— Proverbs 15:1 (ESV)

Many people will employ more than one of these techniques, depending on the situation, the level of animosity, and the particular individual with whom they are upset or feel hurt by. Yes, anger can hurt the recipient. More importantly, there is an even greater amount of harm and self-inflicted pain for the person who carries or emits anger toward others. It is toxic to their soul.

Whether the feeling of anger is rising up in you or is being directed at you, you can now control it. Realizing the source of anger gives you the ability to have strength through understanding, compassion, and patience in the face of anger. Recognize that there are only two true emotions: love and fear. Yes, fear, not hate—hate, like anger, is a byproduct of fear.

You can now identify the various expressions of anger. This gives you the ability to recognize it in all of its true forms. You are now provided with the tools to avoid the trappings and pitfalls of anger. You no longer need to lower yourself to its level. Instead, you can rise above it because you possess the power to respond with purpose and truth.

People may ask, “Why should I have to be the bigger person? Why should I have to rise above it?” The answer is simple: because you are not doing this for the other person; you are doing this wholly for yourself. You are doing it to improve your life, increase your enjoyment, and ensure that happiness and harmony are yours. If it has a similar effect on the other individual, wonderful—call it a bonus. This is an act that genuinely comprises the five tenants—love, kindness, patience, truth, and compassion. Make no mistake about it—the shedding of anger in your life is one of the most wondrous gifts you can give yourself.

A Shortened Excerpt from:
The Journey of Truth:
Chronicles of a Peaceful Warrior
by Tony R. Zonca

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30 Affirmations for Peace and Love

Inner peace arises when we learn to let go of our inner burdens. Our minds tend to hold onto things, to thoughts, to possessions, to people we love, and to the people and things we hate. Use these simple and powerful affirmations, to extend love and peace into your life. You can chant these affirmations any time of the day, during: yoga, meditation, walking, or in simple contemplation.

Affirmations for Peace:
  1. My mind and body are in harmony — tranquility fills my soul.
  2. Om (pronounced Ooommm) peace, peace, peace.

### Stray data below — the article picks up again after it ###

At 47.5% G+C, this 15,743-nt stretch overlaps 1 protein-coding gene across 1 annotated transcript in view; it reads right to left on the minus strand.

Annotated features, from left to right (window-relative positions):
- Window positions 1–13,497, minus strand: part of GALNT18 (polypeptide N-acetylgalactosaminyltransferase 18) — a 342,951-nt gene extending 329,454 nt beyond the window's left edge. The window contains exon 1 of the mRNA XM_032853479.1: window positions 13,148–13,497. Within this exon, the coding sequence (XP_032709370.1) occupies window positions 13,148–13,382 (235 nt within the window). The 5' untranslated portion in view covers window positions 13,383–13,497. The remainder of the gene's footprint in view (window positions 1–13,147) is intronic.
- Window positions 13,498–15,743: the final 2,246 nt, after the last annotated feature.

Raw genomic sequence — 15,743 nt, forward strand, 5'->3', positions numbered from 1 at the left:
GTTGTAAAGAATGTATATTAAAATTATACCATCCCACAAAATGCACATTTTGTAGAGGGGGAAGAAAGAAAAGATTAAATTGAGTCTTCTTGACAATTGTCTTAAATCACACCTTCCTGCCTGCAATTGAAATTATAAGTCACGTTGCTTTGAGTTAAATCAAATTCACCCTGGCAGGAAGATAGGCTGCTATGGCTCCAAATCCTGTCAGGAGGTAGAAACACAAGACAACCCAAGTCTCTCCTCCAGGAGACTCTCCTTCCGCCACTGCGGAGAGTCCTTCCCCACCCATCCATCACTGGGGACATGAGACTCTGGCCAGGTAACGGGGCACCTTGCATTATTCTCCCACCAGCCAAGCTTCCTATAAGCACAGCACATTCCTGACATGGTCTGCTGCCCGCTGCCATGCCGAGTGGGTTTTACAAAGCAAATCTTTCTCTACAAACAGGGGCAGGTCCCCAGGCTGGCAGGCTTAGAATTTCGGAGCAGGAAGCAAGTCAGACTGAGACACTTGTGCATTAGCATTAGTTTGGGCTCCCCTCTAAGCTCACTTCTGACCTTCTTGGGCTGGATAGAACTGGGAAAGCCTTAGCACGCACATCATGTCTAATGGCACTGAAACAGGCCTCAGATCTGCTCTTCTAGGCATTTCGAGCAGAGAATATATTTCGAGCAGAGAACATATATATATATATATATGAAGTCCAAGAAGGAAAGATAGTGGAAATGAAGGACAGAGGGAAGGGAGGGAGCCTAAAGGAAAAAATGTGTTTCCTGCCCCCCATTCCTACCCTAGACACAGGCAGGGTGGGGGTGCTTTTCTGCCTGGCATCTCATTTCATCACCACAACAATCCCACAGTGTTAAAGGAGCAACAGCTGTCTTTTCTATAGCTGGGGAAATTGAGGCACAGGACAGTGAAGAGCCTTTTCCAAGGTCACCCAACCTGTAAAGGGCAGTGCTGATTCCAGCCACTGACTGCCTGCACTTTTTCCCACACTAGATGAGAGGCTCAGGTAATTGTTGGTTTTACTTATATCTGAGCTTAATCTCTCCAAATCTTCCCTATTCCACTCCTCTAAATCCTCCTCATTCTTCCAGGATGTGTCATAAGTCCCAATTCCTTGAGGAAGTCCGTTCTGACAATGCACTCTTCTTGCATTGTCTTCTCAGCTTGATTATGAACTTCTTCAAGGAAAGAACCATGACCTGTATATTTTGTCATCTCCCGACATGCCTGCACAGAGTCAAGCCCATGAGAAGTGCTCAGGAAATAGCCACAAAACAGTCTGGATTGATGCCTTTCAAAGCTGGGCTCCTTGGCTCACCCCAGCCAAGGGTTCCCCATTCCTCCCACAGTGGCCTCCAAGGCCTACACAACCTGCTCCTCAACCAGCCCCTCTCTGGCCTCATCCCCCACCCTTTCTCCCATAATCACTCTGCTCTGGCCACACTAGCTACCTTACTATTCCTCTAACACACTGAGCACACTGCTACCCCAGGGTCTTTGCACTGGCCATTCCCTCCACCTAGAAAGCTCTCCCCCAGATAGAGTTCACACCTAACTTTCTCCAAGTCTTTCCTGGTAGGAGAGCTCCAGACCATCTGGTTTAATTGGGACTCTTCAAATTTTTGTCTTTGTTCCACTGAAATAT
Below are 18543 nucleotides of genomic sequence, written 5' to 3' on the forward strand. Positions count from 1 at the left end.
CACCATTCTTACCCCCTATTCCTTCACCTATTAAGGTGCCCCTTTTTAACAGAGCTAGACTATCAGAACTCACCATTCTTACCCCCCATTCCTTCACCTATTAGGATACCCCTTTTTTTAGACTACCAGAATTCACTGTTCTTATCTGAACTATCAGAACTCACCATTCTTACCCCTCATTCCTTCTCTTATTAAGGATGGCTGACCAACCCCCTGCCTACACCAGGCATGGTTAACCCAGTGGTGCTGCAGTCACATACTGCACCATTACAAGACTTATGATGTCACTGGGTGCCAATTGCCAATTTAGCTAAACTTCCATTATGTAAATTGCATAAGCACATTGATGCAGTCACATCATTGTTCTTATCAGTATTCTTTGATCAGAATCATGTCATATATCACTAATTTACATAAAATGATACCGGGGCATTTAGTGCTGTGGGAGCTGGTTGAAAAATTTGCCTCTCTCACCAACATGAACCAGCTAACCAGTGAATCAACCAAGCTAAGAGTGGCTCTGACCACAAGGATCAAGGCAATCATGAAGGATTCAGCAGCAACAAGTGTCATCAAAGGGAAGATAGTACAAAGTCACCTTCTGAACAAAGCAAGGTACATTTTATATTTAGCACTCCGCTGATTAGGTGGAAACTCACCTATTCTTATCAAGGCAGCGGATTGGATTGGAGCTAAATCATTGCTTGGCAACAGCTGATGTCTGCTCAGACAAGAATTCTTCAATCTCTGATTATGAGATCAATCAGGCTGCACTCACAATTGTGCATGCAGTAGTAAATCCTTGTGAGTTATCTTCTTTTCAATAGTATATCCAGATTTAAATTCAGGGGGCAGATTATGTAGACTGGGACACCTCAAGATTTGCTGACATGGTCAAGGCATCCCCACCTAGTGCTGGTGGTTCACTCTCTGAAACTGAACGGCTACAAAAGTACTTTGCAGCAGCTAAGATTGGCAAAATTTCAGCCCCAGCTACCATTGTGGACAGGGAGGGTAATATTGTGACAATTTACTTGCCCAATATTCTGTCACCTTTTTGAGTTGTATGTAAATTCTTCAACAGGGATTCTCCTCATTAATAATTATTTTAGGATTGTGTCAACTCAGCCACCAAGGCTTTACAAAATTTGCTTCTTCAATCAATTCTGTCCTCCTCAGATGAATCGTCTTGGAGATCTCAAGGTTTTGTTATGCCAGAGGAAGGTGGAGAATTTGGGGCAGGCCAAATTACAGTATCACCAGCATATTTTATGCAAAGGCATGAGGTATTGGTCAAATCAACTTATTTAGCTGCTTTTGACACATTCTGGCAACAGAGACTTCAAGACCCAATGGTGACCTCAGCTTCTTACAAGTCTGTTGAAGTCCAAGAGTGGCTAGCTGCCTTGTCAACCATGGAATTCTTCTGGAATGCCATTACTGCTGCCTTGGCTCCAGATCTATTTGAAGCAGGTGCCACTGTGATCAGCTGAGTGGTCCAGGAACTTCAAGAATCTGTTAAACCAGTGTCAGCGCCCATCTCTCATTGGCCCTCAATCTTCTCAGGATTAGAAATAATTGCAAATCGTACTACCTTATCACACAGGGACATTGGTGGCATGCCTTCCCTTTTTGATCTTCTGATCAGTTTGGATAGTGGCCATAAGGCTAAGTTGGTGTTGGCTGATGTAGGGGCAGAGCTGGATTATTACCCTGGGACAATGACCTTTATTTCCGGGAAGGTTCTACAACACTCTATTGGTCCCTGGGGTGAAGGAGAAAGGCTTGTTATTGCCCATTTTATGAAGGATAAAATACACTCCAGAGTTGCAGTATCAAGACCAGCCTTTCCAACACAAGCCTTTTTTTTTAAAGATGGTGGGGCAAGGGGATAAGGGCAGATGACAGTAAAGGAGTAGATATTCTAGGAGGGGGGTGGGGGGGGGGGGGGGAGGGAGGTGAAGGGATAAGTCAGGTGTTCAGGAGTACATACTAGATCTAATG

3. I am one is with all and all with one.
  4. My breath is slow and relaxed.
  5. I surrender my worries to peace.
  6. Challenges are a gift to help me grow.
  7. I release the past and embrace the present with an open heart.
  8. I am surrounded by peace and harmony.
  9. I extend peace to myself and to all.
  10. I feel joy and peace in this very moment.
  11. Life is beautiful and calm; and so am I.
  12. I am a channel of peace and well-being.
  13. I inhale peace and exhale stress.
  14. I step inside myself, and bring peace and harmony with me.
  15. I am a reservoir of peace and tranquility.
Affirmations for Love:
  1. Take me from darkness to light; from fear to love; take me to the divinity within.
  2. God’s love opens my heart and fills me with love for all.
  3. I give myself permission to love. I give myself permission to be loved.
  4. The light of God encircles me in love and piece.
  5. I surrender my fears to love.
  6. By releasing my past I open the doorway to love in the present
  7. I am willing to give the love I expect from others.
  8. Today I am learning to love myself.
  9. I can say no to another and yes to myself.
  10. I choose love and love chooses me.
  11. Love is unconditional and begins with me.
  12. I respect and validate myself, I am worthy of love.
  13. I am of love. God loves me and so do I.
  14. I give love and receive love freely.
  15. Love comes from within, I am worthy of my love.

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Calling All Peaceful Warriors…

If your world, our world seems turned upside down; if the life you knew, we all knew feels like a distant memory, then have faith and rest assured—there is a reason and a point to it all. Times of great change first create great upheaval. Life on this planet is undergoing a spiritual course direction. A kinder, fully inclusive, loving path for all of our brothers and sisters is to come. This is the Divine’s desire, Jesus’ desire, and my desire. I am calling out for millions of peaceful warriors to join me in my quest. The next age of a New Age has begun, and there is a Spiritual Renaissance to come!

Tony R. offers SOUL-utions to lovingly support you in your journey. The goal, the mission is to empower all on their pathway to enlightenment, to living in the light of God, and becoming a peaceful warrior. He is here for you, to extend a helping hand, to empower all to find the peace, joy and love that God wishes for you. Join me, join Him, and discover your higher purpose, your Divine purpose. Together we can make the world a better place.

Love, Light & Peace always,
Tony R. Zonca